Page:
7 things you forgot about the first season of The Great British Bake Off
Ivan Radford | On 03, Apr 2018
This Easter, Netflix UK unwrapped its most cracking treat to date: the first seven seasons of The Great British Bake Off, all available to binge at once. Now a national treasure, the show has gone from strength to strength in the last eight years. While it has jumped from BBC Two to BBC One and now to Channel 4 (and has an almost entirely different line-up of presenters), the series’ success lies in the timeless ingredient at its core: it’s inspirational, rather than aspirational, celebrating the fact that anyone can bake – a warm, fluffy antidote to the usual reality competitions on our TVs. But go back to the very first season on Netflix UK and you’ll be surprised at just how different the programme was in its early days.
The tent moved
The Bake Off tent is practically permanent fixture in our living rooms, but when it first began housing contestants week after week, it moved all over the place. Tying its location into each episode’s theme, it saw its bakers make cakes in the Cotswold, biscuits in Scotland, bread in Kent, puddings in Bakewell and pastries in Cornwall. It’s a neat idea to try and emphasise the Britishness of the show (it climaxes with a tea party-themed episode), but you can’t help but miss the green and pleasant lands of Welford Park, the country house in Berkshire where Bake Off currently pitches its home.
There was a strange voiceover
“10 baking enthusiasts are about to take part in a very special contest…” begins Season 1 of The Great British Bake Off, not in the mellifluous tones of Sue Perkins or Mel Giedroyc but in the warm baritone of actor Stephen Noonan. He narrates the whole programme, in a manner that recalls The Apprentice rather than the Bake Off we all know and love. Drumming up drama and upping the stakes, it’s an unsettlingly strange thing to have in your ear.
It was shorter – and less crowded
We’re used to having a dozen bakers fighting for the prize of Star Baker, but back in Season 1, they only had 10 contestants. As a result, the show was much shorter, spanning just 6 episodes instead of the now standard 10. How do you get rid off people fast enough to fit into that production schedule? Double evictions, with two bakers shoved out of the tent in the opening episodes.
There was no Star Baker
While there was an overall winner crowned at the end of the season, Bake Off’s debut run was so busy whittling its contenders down that it didn’t even bother with naming someone a Star Baker every week.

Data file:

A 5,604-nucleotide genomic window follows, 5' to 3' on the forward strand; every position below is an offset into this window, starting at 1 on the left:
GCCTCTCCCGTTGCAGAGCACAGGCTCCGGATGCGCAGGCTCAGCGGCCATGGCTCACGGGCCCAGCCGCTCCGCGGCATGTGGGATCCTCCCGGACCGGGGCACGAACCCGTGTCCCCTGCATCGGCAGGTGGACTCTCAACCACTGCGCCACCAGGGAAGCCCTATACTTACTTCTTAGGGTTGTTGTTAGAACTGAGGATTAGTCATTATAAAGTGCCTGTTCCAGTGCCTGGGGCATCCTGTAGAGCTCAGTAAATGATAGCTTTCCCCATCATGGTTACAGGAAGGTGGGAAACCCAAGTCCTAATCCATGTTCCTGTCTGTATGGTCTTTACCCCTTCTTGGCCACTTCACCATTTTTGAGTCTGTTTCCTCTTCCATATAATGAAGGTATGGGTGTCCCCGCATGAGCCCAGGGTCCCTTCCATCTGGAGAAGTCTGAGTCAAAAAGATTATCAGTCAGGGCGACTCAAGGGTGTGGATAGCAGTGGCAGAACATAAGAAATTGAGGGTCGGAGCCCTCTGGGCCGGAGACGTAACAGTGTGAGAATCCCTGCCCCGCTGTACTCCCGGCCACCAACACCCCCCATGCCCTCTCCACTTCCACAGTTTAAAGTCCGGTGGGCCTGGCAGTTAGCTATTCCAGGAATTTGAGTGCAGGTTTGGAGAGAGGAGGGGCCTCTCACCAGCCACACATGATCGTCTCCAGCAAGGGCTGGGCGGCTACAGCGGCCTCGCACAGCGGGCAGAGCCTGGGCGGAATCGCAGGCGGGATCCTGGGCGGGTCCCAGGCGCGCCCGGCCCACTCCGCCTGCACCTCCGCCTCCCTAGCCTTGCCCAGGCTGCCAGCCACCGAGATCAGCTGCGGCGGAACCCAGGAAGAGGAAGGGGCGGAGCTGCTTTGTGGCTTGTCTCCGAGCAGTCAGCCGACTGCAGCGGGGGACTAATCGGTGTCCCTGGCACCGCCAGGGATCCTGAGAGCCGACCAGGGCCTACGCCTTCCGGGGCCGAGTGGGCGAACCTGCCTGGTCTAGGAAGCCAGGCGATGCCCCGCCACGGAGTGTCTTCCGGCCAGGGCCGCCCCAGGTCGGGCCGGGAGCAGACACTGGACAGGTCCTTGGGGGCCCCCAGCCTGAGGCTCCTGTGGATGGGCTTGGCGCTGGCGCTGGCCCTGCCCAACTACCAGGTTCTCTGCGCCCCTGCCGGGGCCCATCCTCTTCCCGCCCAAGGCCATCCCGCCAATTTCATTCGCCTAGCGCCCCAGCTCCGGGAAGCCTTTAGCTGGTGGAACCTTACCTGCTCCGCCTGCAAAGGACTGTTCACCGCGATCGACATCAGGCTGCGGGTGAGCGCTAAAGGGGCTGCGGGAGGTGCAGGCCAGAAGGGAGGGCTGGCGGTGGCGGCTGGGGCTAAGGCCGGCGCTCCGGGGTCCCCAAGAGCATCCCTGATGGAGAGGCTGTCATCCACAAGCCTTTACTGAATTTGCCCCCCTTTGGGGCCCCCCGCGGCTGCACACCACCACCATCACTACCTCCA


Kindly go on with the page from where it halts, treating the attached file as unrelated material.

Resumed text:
It was actually quite mean
If you thought Bingate was excruciating to watch, wait until you see Paul Hollywood and Mary Berry in action in Season 1 of Bake Off, as they lay into the contestant’s creations with a nit-picking scrutiny that even Mel and Sue’s gentle presence doesn’t always cancel out. “I think everybody’s had some form of disaster or another, which I was expecting, to be honest,” reflects Paul, to camera, in the middle of one round. Meanwhile, Jasminder is in the background panicking. “I’m bursting for the loo,” she admits. We never find out if the poor woman made it.
The technical challenges were different
“Unfortunately, they haven’t got the experience to take it to the next level. It’s very sad, but that’s the Bake Off,” muses Paul near the end of Season 1, after jettisoning another contestant out into the ever-changing scenery. With that tougher tone yet to soften, it’s a good job that the technical challenges were a lot easier than they are now. Instead of Dampfnudeln, contenders just had to do things like a Victoria Sandwich, a Cob loaf or a lemon soufflé. They were even scored differently, with Paul and Merry just having to name their top three and bottom three from each batch.
It was on BBC Two
Only 2 million people watched The Great British Bake Off back in 2016, when it first aired on BBC Two. That difference in scale is evident from the more low-key production style, and the straight-laced hosting by Mel and Sue, to Paul’s more casual choice of shirts and scruffier hair and Mary Berry wearing glasses. Fast forward to when it jumped to BBC One and the show was into double figures, and the show’s style quotient, silly sense of humour and growing array of in-jokes and puns were out in full force.